Altria to buy UST for $10.4 billion

CHICAGO (Reuters) - Altria Group Inc MO.N has agreed to buy UST Inc UST.N, the largest U.S. smokeless tobacco maker, for $10.4 billion in a deal that will combine the Marlboro cigarette and Skoal moist snuff brands.

A cigarette lies in ashtray in front of a pub in Bensheim early July 30, 2008. REUTERS/Alex Grimm

Altria said on Monday it will pay $69.50 a share in cash and assume about $1.3 billion in debt to acquire UST, aiming to expand its own offerings from a shrinking U.S. cigarette market.

The price represents a 29 percent premium to UST’s closing price on Thursday, the day before news of a possible deal between the sides broke in The New York Times.

That was near the top of a range expected by some analysts, raising the question whether Altria was paying too full a price for a premium smokeless tobacco business that has been losing market share to Reynolds American Inc'sRAI.N Conwood unit, which makes the Grizzly and Kodiak smokeless brands.

“It seems to me to be a fair and full price. I don’t think they are stealing UST by any stretch, but I don’t think they are grossly overpaying either,” said Matthew Kaufler, portfolio manager at the Touchstone Value Opportunities Fund, who has managed Altria and UST shares in the past.

UST shares were up 0.9 percent at $68.15 in early New York Stock Exchange trade. Altria shares rose 1.8 percent to $21.33.

UST, which also owns the Ste. Michelle Wine Estates, has long been seen as a likely acquisition target for Altria. Speculation over a possible deal revived in February as Altria was spinning off its international tobacco arm.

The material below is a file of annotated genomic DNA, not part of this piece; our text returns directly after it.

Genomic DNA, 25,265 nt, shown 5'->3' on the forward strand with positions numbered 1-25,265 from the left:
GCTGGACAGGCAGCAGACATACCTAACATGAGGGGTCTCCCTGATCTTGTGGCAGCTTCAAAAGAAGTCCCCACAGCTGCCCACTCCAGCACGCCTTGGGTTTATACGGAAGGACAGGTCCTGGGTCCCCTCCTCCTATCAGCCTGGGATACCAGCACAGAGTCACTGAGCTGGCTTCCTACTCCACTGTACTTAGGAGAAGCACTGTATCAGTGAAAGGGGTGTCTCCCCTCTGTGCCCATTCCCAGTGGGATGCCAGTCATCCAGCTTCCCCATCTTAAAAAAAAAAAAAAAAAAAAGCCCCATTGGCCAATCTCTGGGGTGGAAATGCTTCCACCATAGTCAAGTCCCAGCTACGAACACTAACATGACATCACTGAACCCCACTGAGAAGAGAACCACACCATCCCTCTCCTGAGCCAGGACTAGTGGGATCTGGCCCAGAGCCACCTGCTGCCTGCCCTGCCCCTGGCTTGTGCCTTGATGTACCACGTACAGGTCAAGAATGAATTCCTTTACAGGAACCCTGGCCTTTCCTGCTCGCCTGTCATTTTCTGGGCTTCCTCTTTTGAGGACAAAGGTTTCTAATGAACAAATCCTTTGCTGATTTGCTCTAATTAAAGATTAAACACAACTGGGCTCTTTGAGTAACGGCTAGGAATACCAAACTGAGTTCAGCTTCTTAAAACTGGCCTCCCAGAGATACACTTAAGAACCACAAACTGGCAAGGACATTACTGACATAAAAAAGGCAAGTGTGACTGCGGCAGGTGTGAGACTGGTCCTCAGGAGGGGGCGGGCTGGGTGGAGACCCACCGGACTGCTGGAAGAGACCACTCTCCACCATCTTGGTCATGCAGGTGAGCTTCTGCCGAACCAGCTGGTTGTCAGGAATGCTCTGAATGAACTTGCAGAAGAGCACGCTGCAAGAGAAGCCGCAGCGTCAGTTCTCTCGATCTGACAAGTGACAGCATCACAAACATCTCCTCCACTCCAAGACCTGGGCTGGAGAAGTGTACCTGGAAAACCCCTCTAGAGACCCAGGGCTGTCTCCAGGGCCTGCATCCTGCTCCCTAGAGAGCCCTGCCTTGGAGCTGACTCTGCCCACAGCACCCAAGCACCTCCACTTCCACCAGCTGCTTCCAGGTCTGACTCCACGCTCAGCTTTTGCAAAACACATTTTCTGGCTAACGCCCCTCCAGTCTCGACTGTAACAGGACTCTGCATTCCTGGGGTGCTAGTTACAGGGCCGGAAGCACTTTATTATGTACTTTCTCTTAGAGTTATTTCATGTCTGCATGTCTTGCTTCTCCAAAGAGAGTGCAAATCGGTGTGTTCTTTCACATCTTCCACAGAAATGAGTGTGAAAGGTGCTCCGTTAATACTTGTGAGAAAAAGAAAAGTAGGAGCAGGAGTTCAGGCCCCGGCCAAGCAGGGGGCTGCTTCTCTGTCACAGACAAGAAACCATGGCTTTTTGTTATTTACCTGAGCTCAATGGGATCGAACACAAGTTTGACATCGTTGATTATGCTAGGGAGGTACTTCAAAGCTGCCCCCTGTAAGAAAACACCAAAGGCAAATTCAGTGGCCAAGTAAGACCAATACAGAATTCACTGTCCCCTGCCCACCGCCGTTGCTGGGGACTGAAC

UST commands almost 58 percent of the U.S. smokeless tobacco market, as of the 26 weeks that ended June 14, according to the company’s latest earnings report.

But its main business, the premium segment, has been pressured by soaring gasoline prices and the weak U.S. economy.

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Altria had already sought a hold on the smokeless tobacco market by test-marketing smokeless tobacco products under the Marlboro name to counter declining U.S. cigarette sales.

U.S. cigarette consumption has fallen steadily since 1981 as more bans on smoking in public areas have been put in place and health messages against cigarettes become more prevalent and aggressive.

Cigarette makers also face marketing limitations from a 1998 tobacco litigation settlement with U.S. states. The restriction of cigarette use has also helped spur growth in the U.S. smokeless tobacco market.

Altria expects the acquisition of UST to add to adjusted diluted earnings per share within 12 months of closing, the company said in a statement.

Reduced expenses are expected to help create about $250 million in synergies from the deal by 2011, Altria said.

Altria expects to maintain a dividend payout ratio of approximately 75 percent following the deal. The combined company is expected to generate $4 billion in cash from operations.

In order to finance the deal, Altria cut its share repurchase authorization to $4 billion over the next three years from its current $7.5 billion two-year plan.

UST Chairman and Chief Executive Murray Kessler will be named vice chairman at Altria once the deal is completed.

Reports last week of Altria buying UST also fueled speculation about consolidation in the tobacco market, which helped lift shares of potential takeover target and Newport cigarette maker Lorillard Inc LO.N on Friday.

Altria received financing of $7.0 billion from Goldman Sachs & Co GS.N and J.P. Morgan JPM.N for the deal.

Additional reporting by Sweta Singh in Bangalore; Editing by Maureen Bavdek, Dave Zimmerman